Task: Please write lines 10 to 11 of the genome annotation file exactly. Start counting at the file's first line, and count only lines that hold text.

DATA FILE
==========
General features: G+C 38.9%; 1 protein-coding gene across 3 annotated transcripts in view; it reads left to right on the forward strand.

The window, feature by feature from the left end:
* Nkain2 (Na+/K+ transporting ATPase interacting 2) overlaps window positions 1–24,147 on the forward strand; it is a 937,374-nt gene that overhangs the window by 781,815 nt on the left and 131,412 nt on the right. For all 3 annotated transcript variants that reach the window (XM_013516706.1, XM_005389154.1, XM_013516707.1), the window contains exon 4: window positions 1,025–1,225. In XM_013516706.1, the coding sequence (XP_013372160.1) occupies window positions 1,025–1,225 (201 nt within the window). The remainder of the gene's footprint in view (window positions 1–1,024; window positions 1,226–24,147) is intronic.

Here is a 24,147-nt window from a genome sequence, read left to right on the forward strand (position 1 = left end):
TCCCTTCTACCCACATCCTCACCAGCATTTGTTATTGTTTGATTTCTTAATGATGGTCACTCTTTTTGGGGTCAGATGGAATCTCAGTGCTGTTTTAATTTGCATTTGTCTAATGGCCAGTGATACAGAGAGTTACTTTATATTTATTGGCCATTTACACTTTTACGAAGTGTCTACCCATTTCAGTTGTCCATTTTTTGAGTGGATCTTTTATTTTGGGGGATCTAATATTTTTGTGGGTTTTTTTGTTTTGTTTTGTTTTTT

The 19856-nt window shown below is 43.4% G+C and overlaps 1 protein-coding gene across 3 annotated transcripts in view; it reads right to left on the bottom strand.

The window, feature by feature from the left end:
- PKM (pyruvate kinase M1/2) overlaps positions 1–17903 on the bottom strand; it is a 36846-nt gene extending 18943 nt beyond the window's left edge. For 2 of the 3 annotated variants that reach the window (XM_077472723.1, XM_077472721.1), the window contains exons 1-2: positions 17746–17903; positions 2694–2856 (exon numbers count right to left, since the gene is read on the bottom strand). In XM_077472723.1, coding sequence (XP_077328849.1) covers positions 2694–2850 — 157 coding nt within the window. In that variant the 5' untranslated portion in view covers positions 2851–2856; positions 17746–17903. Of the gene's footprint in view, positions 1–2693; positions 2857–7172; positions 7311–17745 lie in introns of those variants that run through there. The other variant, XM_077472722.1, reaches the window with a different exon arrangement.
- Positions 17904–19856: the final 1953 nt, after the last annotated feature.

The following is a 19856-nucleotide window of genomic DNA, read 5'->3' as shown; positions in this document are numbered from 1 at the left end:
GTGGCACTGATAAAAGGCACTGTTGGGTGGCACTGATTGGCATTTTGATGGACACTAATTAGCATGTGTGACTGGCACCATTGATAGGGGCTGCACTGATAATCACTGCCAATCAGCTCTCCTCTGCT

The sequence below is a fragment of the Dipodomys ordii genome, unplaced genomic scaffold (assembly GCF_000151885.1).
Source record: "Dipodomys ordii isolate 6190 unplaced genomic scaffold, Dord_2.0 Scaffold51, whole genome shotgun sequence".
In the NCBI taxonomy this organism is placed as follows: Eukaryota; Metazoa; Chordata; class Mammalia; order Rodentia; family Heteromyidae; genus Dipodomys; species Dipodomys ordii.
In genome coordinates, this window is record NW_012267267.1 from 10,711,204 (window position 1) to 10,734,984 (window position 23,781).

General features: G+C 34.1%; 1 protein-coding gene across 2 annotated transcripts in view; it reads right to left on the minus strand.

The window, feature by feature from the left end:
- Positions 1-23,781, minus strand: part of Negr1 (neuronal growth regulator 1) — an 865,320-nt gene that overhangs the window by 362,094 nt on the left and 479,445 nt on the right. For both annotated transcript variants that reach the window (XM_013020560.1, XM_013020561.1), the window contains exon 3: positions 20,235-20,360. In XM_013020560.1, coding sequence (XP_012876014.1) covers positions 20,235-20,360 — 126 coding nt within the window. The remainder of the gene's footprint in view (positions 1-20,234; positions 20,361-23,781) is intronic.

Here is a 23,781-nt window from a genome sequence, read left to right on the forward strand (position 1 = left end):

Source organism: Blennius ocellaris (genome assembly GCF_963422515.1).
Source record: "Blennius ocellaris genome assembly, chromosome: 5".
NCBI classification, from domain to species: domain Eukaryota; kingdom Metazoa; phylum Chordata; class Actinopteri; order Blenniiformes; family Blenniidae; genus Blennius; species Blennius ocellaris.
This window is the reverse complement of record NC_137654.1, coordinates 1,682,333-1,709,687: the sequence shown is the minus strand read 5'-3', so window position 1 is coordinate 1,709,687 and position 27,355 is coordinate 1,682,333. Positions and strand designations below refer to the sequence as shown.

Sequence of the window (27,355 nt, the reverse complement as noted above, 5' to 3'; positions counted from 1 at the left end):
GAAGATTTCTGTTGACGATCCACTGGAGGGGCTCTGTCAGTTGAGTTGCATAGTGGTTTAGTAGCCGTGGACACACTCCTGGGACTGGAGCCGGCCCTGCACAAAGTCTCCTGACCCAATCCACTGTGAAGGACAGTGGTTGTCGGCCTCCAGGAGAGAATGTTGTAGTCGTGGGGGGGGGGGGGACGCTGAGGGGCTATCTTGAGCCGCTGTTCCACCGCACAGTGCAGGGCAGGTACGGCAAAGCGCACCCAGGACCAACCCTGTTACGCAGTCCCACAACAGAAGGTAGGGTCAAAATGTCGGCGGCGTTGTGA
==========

The following is a 19856-nucleotide window of genomic DNA, read 5'->3' as shown; positions in this document are numbered from 1 at the left end:
GTGGCACTGATAAAAGGCACTGTTGGGTGGCACTGATTGGCATTTTGATGGACACTAATTAGCATGTGTGACTGGCACCATTGATAGGGGCTGCACTGATAATCACTGCCAATCAGCTCTCCTCTGCT